The Caberfae Ski Club is located at the base of Caberfae Peaks Ski Resort. Although the Club is private, anyone is eligible to join (subject to available openings). Caberfae Ski Club's clubhouse building is just steps away from the Clubhouse chairlift, MacKenzie Lodge, and Blackmer Daylodge. The vintage two-story building overlooks the slopes with huge picture windows. The Club's proximity to the ski trails is unique in all of Michigan skiing. Inside, the clubhouse features its own food service, a full bar, bathrooms, a fireplace, changing rooms, locker rooms, and several lounging areas to enjoy with family and friends. Throughout the ski season special activities and events make the Club a center of ski and social gatherings all winter long. In addition, several off-season get-togethers keep members in touch.
The "75 Anniversary Ski" engraved by Bernie Bovee
One year after the first ski area in Michigan was dedicated (January 1938) a ski club was formed with fifty-three members from 13 communities. They included Cadillac, Detroit, Flint, Grand
Rapids, Kalamazoo, Ionia, Lansing, Manistee, Midland, Muskegon, Reed City, and Saginaw.
The area, formed and built by the Civilian Conservation Corps, had toboggan slides and downhill ski trails but no up-hill transportation. The club soon installed an old Dodge engine and an
engineer/member from Shakespeare Fishing Gear of Kalamazoo designed a rope tow. Heavy leather chopper mitts and woolen clothing were the styles of the day. Telemarking and ski jumping were
popular slope activities. Ski jumps of 15 and 30 meters were available along with a downhill and slalom race hill.
Skis, primarily from Northland and Lund, came in sizes 6 foot to 8 foot lengths in hickory, ash, hard maple and pine. Bindings consisted of metal or leather toe pieces and pliable, waterproof
leather heel straps adjustable for touring, slalom, downhill, or jumping. Logger's boots were remodeled with a grooved heel for ski bindings; but professional leather ski boots were available
from Bass Sports of imported from Scandinavia. Most kids wore galoshes over their shoes, thus, the first buckle boots. Poles were of cane or bamboo with laced leather baskets.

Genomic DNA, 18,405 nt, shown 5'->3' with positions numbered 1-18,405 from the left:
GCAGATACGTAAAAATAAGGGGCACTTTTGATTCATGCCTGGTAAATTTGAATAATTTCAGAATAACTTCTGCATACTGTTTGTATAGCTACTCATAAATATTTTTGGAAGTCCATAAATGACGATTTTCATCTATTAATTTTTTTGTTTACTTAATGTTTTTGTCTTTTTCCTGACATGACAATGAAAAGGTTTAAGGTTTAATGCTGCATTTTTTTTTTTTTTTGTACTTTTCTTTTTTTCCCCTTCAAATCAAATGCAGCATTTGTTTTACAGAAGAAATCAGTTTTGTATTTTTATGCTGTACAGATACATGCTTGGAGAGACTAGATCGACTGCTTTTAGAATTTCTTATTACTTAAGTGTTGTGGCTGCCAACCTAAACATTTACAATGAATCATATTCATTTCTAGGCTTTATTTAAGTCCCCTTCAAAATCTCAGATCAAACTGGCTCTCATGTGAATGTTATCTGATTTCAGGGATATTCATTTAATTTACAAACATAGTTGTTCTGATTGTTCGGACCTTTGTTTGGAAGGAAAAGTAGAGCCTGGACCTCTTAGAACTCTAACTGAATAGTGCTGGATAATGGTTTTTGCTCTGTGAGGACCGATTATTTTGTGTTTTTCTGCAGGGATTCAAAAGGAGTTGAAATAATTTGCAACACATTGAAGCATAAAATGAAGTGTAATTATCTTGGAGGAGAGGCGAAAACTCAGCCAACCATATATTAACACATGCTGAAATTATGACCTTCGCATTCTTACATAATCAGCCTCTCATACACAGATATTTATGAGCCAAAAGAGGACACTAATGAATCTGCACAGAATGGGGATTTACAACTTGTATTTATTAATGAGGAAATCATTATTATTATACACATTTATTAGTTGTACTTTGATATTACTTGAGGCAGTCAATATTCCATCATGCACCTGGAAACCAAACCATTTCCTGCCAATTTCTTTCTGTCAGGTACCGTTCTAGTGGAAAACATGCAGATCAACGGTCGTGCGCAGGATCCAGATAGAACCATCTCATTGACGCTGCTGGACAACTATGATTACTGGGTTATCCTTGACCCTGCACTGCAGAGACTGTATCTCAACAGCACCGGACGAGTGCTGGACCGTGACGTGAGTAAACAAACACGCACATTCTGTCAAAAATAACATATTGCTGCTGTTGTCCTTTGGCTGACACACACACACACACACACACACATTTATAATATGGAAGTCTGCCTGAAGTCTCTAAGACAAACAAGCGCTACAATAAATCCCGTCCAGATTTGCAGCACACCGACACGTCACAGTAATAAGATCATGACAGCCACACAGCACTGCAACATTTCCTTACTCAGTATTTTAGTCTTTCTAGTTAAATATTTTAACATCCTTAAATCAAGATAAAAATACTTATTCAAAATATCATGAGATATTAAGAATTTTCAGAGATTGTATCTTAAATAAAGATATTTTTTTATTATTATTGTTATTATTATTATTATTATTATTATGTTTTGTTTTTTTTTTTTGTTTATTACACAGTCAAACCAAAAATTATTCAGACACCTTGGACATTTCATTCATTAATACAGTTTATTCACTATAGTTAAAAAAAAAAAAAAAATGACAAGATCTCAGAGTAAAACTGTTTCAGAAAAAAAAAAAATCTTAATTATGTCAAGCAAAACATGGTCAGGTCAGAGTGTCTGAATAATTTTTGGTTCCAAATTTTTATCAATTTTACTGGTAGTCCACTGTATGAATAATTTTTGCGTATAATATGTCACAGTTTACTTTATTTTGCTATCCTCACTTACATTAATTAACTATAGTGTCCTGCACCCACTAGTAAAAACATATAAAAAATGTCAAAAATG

Immediately the club purchased two Packard engines for $103.00 plus other necessary materials for $58.59. These were delivered to Camp Axin, the C.C.C.camp, on January 12, 1941. Oldberg
Engineereing Co. donated two mufflers, two instrument panels, and one transmission for $79.46. So two more rope tows were added for uphill convenience.
The local high school kids were transported by school buses on Saturdays to ski until the area closed in March 1942 due to World War II. Thirty-six members retained their membership until the
area reopened in 1946.
With the return of veterans, many of whom served in the 10thMountain Division Ski Troops, the Club membership increased to 105; 35% were from the Cadillac area. A ski patrol was formed under the
direction of "Buck" Rogers of Manistee and the ski school was directed by Monty Montague of the 10th Mountain Troops.
The ski area which was on U.S. Forest Service land was surrounded by farms. The ski club, in 1947, purchased one acre on the west side of the ski area from the Henderson family for $200.00. The ski area was operated by volunteers and was called Caberfae, Inc., a Scottish word meaning "Stag's Head". The club members concentrated on clearing their acre to build a club h6use and dedicated it in 1953.
Caberfae now had 16 ski tows, 25 ski runs, certified ski instructors and a ski patrol trained and approved by the National Ski Patrol Association.
Notable members of the ski club were Gerald Ford, prior to becoming a Legislative House member and President, and his buddy and fraternity brother Jack Stiles who became Ford's campaign chairman.
They built a cabin on the site of the current McKenzie Lodge. Both had served in the naval battles of the south pacific. Others included Larry Rubin and Don Stearns, head and comptroller